War of the Rebellion: Serial 118 Page 0151 CORRESPONDENCE, ETC. -UNION.

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who had won large sums of Government money at play from Paymaster Cooke and take them to Cairo where other parties were already in arrest on same charges. Most of the persons have been arrested as ordered and arrangements entered into by them to refund the sums they had won, but the process is resisted in the cases of Philo O. Jones and August Olmstead, of Columbus, Ohio, George Gilbert, Cleveland, Ohio, and Samuel Smithers, of Cincinnati. Writs of habeas corpus have been issued in two of the cases. It was believed that nothing could be effected by civil suit, hence the action of the military authorities which has been perfectly successful in all but the cases referred to. Can the writ of habeas corpus be suspected in these cases? It is very important that it should be in order to secure to the United States a large amount of money and also by this example to show such men that they can be reached for defrauding the Government in gaining with disbursing officers. Action to-day is necessary as the writ in the case of the Columbus gamblers comes before the judge to-day.

H. G. WRIGHT,

Major-General.

WAR DEPARTMENT, Washington, January 5, 1863.

Major-General WRIGHT, Cincinnati, Ohio:

The President directs that the writ of habeas corpus be suspended in the cases mentioned in your telegram and that you hold Jones, Olmstead, Gilbert and Smithers and the other gamblers arrested by you in secure military custody for trial and punishment before a military commission, and that in the meantime they be imprisoned at Cairo or such other military camp, fort or post as may keep them securely. A written order will be forwarded by mail.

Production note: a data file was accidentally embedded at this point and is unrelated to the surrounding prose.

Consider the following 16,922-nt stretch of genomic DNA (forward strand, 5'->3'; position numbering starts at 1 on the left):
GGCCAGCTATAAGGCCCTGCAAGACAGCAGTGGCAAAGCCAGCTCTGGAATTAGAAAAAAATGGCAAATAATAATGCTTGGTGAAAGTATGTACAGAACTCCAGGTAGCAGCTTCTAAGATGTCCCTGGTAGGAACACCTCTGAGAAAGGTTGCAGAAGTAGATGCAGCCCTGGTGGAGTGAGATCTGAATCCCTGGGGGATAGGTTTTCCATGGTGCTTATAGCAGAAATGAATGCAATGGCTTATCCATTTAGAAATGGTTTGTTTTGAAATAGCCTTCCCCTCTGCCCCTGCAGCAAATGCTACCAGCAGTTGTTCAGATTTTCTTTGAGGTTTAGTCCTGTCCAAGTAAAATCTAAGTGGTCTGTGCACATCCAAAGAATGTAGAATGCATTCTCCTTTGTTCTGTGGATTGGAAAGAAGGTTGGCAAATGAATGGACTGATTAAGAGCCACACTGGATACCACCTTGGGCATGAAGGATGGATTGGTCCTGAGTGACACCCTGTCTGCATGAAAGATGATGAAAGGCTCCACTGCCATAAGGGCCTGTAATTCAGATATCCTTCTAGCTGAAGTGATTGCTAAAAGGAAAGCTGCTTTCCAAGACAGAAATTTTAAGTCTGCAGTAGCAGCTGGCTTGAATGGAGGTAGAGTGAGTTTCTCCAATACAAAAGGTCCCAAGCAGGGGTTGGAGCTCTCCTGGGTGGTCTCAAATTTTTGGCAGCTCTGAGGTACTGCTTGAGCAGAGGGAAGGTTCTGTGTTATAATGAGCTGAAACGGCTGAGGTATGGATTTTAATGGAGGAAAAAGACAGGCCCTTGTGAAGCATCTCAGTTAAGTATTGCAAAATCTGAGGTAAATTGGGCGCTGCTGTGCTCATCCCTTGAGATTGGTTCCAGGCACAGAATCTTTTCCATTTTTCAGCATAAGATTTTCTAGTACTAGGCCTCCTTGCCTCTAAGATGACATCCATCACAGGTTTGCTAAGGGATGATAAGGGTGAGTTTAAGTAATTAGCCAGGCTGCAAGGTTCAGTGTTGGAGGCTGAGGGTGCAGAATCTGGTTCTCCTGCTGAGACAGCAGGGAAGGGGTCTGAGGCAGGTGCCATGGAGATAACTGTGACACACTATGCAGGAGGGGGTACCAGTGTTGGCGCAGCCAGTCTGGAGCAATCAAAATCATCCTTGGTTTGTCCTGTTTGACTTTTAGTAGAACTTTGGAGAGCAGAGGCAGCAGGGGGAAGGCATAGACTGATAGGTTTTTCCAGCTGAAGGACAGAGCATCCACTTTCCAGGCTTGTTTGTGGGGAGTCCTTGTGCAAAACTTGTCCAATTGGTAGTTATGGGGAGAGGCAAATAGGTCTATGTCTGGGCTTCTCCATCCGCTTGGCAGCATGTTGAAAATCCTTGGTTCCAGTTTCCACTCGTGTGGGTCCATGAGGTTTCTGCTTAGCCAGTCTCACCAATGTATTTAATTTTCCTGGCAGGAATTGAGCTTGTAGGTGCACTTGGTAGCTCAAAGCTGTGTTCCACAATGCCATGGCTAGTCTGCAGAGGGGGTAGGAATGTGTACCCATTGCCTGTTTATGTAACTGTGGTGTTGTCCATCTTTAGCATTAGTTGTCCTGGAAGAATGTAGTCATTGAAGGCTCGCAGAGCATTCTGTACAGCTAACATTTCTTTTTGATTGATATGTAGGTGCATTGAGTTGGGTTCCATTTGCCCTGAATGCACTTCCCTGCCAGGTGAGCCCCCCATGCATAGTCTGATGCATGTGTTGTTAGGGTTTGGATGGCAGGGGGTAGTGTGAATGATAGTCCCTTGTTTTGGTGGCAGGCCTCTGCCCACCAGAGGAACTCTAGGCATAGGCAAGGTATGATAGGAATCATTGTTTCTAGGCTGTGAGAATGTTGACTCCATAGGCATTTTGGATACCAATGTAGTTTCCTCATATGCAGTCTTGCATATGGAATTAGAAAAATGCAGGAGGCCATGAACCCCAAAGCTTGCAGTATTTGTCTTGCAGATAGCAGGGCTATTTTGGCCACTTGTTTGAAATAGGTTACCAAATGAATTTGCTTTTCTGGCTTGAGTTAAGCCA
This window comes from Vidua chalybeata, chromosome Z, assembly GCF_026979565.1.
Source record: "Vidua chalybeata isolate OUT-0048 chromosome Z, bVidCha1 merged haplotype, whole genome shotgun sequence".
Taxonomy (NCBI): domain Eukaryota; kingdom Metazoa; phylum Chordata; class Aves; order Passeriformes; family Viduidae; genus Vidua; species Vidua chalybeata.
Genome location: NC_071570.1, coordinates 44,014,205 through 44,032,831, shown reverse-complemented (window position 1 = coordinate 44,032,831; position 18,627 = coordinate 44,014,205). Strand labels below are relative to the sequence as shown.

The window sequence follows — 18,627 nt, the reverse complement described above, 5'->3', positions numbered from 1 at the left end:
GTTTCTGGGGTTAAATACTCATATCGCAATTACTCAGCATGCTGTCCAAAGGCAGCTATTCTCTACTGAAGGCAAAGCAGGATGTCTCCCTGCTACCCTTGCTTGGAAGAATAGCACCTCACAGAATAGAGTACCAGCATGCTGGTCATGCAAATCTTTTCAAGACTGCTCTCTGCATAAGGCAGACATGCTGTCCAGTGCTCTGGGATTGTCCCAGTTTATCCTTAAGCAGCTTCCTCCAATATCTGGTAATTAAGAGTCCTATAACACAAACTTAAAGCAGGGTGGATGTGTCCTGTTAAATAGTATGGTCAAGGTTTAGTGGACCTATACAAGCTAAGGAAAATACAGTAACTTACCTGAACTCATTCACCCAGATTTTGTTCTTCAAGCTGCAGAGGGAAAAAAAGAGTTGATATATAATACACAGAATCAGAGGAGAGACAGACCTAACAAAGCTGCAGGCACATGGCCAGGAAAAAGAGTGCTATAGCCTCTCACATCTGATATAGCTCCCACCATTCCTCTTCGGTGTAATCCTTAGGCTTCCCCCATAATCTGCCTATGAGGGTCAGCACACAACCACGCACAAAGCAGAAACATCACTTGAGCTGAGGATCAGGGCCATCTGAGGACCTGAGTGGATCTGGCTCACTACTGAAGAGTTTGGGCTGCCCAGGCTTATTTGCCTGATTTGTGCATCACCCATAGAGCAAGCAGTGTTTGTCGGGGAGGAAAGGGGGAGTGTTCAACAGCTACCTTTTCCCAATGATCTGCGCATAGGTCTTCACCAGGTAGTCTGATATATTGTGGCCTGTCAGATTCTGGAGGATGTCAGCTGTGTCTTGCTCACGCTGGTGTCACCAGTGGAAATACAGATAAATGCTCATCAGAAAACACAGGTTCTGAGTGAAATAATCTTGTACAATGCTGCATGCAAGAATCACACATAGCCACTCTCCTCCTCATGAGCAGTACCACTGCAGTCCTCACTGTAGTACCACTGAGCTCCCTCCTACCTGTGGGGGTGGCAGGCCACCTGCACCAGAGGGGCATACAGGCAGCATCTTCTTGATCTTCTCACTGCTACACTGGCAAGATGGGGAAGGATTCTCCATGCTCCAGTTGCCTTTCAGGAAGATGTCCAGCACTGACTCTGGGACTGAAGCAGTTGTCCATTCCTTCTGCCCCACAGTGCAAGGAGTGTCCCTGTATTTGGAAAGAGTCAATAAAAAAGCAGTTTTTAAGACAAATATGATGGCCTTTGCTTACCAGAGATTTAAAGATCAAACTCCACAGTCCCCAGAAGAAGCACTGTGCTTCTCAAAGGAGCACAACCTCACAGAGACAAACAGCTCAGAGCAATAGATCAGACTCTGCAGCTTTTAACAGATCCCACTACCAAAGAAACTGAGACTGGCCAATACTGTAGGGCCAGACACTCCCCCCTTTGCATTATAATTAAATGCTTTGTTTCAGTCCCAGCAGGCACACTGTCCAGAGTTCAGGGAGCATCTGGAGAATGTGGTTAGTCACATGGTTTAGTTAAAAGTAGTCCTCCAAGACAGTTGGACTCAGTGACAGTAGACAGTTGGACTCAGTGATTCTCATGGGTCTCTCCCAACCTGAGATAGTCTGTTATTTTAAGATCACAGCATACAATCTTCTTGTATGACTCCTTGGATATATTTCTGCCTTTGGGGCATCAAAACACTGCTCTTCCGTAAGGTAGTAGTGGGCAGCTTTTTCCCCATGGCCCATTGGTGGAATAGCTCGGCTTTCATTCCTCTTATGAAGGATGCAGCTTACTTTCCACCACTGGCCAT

EDWIN M. STANTON,

Secretary of War.

HEADQUARTERS, Cincinnati, January 5, 1863.

Honorable E. M. STANTON, Secretary of War:

All the gamblers connected with Major Cooke so far as known, excepting those named in my dispatch of this morning, have been arrested and have paid over the amounts which they are charged to have won on the promise of Major McDowell, approved by Majors Larned and Coon, paymasters, and Major Rowley, provost-marshal at Cairo, that they should be released from further liability so far as Major McDowell could do it, and they were discharged accordingly. The proof against those parties rested solely on the statements of Major Cooke and their own admission and perhaps could not be legally proved against them. Shall they be again arrested? The amount thus recovered is over $121,000. The parties still to be arrested are asserted to have won $73,500. I think in view of the pledge given by Major McDowell, at which he believed he was doing the best and perhaps the only thing that could be done, that no further action against them should be taken. The rest will be arrested and held unless you direct a similar arrangement with them. Please answer to-night.

H. G. WRIGHT,

Major-General.